I think many people, when they get to this point, also start to feel negative about themselves and their ability. This is when the critical little voice in the head kicks in with its sarcastic and disparaging cracks. This is the point at which people will throw aside the canvas, or stomp away from the computer, and then do not want to come back to the frustrating experience of that mess of a painting or that botched up story. This is when writers cease to write and painters cease to paint. 

Our creative activities, for large stretches of time, fail to live up to the rosy and romantic notions we hold about them. For example, I love to think about painting. I enjoy reading art magazines, and am very interested in other artists' descriptions of their painting process. I enjoy thinking about a scene that I want to paint, and every day I peer at the landscapes surrounding me and think about the colours, interesting contrasting shapes, or the type of composition I would create from a particular vantage point.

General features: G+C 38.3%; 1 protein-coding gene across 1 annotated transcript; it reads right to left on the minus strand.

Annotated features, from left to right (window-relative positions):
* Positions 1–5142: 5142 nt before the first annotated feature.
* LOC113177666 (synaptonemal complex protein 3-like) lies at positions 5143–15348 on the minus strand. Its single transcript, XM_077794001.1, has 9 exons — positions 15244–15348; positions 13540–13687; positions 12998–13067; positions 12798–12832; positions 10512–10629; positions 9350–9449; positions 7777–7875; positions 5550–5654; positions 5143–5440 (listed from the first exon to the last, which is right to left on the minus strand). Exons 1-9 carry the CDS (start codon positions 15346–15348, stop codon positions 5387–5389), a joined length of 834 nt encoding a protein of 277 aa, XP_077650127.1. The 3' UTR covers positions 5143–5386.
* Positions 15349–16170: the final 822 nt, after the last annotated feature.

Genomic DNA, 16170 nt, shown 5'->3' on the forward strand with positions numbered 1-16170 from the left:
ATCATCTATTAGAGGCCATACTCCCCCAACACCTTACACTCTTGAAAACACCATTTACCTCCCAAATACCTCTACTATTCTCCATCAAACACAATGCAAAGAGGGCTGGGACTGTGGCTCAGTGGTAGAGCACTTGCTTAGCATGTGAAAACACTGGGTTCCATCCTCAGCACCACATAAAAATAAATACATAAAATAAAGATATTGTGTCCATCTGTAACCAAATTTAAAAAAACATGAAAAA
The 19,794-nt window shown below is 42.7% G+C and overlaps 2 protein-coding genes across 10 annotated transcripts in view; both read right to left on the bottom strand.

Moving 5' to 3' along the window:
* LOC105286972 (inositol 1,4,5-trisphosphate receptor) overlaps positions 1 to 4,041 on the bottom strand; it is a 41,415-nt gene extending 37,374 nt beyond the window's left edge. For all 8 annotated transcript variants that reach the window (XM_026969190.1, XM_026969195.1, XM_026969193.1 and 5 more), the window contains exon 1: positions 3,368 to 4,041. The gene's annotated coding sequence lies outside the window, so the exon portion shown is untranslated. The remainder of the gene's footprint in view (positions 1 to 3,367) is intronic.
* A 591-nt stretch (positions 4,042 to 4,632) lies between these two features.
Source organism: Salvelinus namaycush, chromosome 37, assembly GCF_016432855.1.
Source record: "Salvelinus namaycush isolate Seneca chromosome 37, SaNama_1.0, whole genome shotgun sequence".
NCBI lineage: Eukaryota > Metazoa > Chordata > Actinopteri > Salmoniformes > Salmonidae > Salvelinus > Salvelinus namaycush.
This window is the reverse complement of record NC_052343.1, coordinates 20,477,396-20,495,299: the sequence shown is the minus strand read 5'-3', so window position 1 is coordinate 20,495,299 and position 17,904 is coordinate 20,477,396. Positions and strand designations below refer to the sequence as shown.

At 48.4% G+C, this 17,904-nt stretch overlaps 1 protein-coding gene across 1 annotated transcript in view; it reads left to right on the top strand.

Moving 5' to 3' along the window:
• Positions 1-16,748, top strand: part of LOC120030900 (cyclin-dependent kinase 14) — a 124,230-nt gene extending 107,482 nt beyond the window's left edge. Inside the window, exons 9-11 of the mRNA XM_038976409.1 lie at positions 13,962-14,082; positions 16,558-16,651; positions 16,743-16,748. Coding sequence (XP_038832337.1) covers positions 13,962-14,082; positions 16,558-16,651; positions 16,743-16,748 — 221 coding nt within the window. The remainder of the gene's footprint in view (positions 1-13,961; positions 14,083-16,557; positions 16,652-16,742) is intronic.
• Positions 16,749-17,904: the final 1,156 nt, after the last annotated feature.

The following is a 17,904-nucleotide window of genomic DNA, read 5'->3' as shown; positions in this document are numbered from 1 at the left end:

Being creative in the mind is easy. It's actually making the thing that's hard. An art teacher I know has a favourite saying. She tells her students, "Go get in trouble."

I think that instruction is particularly apt. As soon as you begin a creative act, you begin to create a problem. The more you work at it, the bigger the problem becomes. So you swallow down the frustration and improvise. You work through the problem bit by bit, improvising and creating and taking chances. Often while doing this, a joyful kind of flow starts to happen. And if you're like me, you eventually end up with something that you never would have imagined to begin with, and that even is halfways decent. 

If the process just went along placidly and predictably, well then maybe it wouldn't be all that creative. 

Friday, January 31, 2014

A Walk on the Headlands